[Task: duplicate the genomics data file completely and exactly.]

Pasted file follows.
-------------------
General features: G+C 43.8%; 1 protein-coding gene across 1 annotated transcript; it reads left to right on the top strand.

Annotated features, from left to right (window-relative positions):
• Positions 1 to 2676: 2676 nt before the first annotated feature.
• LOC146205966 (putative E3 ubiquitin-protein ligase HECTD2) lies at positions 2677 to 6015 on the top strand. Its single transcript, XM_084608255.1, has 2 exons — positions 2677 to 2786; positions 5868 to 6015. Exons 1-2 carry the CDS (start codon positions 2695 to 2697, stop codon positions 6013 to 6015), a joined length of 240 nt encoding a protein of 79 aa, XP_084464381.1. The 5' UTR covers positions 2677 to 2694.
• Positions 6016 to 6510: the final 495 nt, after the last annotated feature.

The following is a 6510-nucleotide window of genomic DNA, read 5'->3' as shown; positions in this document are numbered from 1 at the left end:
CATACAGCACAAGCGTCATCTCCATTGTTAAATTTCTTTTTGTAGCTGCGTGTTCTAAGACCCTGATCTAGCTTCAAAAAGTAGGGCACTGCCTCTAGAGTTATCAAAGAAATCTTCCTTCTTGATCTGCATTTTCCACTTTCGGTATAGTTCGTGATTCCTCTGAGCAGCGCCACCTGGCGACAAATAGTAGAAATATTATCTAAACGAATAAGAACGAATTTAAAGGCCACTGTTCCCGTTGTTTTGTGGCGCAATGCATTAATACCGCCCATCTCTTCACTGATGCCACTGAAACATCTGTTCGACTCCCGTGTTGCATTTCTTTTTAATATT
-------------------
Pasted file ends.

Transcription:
General features: G+C 43.8%; 1 protein-coding gene across 1 annotated transcript; it reads left to right on the top strand.

Annotated features, from left to right (window-relative positions):
• Positions 1 to 2676: 2676 nt before the first annotated feature.
• LOC146205966 (putative E3 ubiquitin-protein ligase HECTD2) lies at positions 2677 to 6015 on the top strand. Its single transcript, XM_084608255.1, has 2 exons — positions 2677 to 2786; positions 5868 to 6015. Exons 1-2 carry the CDS (start codon positions 2695 to 2697, stop codon positions 6013 to 6015), a joined length of 240 nt encoding a protein of 79 aa, XP_084464381.1. The 5' UTR covers positions 2677 to 2694.
• Positions 6016 to 6510: the final 495 nt, after the last annotated feature.

The following is a 6510-nucleotide window of genomic DNA, read 5'->3' as shown; positions in this document are numbered from 1 at the left end:
CATACAGCACAAGCGTCATCTCCATTGTTAAATTTCTTTTTGTAGCTGCGTGTTCTAAGACCCTGATCTAGCTTCAAAAAGTAGGGCACTGCCTCTAGAGTTATCAAAGAAATCTTCCTTCTTGATCTGCATTTTCCACTTTCGGTATAGTTCGTGATTCCTCTGAGCAGCGCCACCTGGCGACAAATAGTAGAAATATTATCTAAACGAATAAGAACGAATTTAAAGGCCACTGTTCCCGTTGTTTTGTGGCGCAATGCATTAATACCGCCCATCTCTTCACTGATGCCACTGAAACATCTGTTCGACTCCCGTGTTGCATTTCTTTTTAATATT